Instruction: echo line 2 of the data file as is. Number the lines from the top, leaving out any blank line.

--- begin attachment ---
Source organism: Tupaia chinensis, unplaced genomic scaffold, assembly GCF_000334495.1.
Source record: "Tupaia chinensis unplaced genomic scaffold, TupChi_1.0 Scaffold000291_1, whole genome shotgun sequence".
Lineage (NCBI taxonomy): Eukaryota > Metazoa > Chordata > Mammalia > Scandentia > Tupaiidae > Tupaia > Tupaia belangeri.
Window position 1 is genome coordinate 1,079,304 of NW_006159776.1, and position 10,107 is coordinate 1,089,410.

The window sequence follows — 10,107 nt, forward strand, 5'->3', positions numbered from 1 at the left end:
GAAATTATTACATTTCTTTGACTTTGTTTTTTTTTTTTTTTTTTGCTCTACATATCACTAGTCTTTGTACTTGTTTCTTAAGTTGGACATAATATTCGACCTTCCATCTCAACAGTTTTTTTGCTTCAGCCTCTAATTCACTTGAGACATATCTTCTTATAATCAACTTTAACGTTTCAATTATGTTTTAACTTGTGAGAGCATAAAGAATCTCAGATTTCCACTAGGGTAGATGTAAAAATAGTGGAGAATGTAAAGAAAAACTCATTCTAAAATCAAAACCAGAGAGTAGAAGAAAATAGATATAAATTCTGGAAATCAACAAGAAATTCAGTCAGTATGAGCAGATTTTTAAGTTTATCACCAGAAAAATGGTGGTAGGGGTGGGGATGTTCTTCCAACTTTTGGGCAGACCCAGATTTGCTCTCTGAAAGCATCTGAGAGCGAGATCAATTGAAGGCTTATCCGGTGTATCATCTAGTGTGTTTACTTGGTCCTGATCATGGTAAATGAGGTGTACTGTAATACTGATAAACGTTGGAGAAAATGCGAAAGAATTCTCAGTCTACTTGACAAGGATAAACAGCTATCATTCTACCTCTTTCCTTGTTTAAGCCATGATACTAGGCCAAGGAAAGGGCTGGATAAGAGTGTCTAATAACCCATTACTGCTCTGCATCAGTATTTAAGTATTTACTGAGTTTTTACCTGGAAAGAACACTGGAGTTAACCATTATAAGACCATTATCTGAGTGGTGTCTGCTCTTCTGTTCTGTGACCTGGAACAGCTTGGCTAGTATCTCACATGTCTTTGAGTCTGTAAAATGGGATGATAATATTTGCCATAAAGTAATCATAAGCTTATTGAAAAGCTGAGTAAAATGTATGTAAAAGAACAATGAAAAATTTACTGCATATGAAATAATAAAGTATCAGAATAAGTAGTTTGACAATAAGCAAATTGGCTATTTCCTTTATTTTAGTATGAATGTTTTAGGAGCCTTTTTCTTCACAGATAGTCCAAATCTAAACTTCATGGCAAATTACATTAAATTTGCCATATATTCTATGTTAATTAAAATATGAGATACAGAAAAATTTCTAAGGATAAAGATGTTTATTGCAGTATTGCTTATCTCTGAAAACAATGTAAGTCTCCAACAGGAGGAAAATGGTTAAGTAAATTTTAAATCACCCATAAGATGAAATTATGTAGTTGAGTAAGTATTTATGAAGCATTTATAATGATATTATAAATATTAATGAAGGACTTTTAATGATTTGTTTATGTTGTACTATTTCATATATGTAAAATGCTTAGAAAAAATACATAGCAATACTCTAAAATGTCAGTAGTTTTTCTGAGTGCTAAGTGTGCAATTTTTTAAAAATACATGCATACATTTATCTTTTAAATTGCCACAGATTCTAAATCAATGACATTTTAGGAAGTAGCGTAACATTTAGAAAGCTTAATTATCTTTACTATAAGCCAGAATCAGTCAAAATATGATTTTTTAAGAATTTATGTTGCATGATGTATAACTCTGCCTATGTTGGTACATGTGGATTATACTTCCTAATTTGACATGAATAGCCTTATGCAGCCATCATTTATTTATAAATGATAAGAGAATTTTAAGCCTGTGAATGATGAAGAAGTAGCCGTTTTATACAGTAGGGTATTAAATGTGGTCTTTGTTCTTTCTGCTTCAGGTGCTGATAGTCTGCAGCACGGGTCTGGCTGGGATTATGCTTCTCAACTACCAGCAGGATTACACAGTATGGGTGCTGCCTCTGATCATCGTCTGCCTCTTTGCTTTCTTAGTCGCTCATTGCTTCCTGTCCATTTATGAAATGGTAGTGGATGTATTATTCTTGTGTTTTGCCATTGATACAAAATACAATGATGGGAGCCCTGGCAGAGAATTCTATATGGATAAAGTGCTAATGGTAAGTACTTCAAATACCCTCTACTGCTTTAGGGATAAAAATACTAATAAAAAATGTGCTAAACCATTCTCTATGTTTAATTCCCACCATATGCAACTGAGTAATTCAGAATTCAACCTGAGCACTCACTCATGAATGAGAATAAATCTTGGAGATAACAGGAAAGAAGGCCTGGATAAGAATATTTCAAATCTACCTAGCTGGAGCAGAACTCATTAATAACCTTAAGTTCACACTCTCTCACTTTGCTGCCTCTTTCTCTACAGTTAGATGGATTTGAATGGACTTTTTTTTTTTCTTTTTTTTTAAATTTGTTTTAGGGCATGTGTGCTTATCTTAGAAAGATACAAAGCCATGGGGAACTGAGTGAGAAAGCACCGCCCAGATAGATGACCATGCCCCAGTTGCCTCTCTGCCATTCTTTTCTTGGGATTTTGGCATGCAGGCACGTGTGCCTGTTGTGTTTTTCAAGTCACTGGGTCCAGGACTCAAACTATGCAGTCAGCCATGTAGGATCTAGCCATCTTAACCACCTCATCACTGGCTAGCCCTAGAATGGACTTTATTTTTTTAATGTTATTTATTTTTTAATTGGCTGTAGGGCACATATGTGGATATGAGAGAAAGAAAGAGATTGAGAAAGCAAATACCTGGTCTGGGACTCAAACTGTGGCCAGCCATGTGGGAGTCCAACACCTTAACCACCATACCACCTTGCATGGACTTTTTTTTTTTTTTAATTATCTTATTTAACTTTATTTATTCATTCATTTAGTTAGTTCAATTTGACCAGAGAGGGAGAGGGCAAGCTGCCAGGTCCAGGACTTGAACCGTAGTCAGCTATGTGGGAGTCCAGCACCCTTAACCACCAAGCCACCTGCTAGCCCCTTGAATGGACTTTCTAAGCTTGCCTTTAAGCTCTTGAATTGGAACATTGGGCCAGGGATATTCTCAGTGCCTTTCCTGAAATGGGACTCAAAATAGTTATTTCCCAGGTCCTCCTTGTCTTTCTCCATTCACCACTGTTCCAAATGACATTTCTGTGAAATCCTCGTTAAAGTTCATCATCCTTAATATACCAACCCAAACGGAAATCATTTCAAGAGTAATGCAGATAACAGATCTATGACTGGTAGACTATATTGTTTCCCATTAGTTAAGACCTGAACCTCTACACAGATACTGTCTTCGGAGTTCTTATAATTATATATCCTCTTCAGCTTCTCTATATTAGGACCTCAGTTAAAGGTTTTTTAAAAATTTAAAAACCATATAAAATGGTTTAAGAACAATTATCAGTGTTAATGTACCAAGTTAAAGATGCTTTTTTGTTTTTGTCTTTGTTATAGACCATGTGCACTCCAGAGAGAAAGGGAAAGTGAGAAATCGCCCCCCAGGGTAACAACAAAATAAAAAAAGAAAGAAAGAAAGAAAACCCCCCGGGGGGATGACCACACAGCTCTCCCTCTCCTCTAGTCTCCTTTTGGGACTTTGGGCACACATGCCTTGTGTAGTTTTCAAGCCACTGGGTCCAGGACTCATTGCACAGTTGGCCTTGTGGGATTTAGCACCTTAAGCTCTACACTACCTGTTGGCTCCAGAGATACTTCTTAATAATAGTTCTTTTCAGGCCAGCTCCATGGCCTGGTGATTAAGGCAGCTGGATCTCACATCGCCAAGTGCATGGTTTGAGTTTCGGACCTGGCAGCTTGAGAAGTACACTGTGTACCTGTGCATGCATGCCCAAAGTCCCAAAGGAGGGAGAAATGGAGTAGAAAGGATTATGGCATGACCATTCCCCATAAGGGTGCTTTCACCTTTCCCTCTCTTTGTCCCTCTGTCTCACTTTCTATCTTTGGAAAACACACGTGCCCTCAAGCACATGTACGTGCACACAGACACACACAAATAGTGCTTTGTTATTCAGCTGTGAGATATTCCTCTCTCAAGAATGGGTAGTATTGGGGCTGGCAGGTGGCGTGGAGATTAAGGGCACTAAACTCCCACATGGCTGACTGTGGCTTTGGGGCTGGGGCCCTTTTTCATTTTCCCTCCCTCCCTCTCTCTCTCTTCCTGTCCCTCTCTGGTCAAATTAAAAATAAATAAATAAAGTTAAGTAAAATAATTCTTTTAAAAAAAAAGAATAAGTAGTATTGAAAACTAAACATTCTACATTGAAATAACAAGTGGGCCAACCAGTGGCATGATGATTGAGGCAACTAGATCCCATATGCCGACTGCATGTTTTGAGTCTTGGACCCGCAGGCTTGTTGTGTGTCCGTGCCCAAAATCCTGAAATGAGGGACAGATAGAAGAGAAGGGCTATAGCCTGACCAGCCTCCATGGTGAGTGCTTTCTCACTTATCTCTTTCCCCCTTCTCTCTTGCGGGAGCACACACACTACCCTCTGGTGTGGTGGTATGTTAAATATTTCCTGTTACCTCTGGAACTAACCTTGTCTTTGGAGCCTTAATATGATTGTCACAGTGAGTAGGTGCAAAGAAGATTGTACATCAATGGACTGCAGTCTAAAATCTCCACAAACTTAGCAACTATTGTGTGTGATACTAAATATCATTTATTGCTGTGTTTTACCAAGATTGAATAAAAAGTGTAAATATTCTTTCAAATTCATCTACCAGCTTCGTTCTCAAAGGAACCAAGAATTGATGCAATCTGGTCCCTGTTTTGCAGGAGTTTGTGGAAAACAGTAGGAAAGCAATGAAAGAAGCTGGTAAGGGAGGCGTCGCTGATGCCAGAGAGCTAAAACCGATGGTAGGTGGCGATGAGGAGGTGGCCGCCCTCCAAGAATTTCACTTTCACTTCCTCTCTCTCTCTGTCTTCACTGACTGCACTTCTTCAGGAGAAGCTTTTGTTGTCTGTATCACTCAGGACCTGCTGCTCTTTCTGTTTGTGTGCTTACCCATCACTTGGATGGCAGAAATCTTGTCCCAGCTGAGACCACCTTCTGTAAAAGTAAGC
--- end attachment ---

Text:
Source record: "Tupaia chinensis unplaced genomic scaffold, TupChi_1.0 Scaffold000291_1, whole genome shotgun sequence".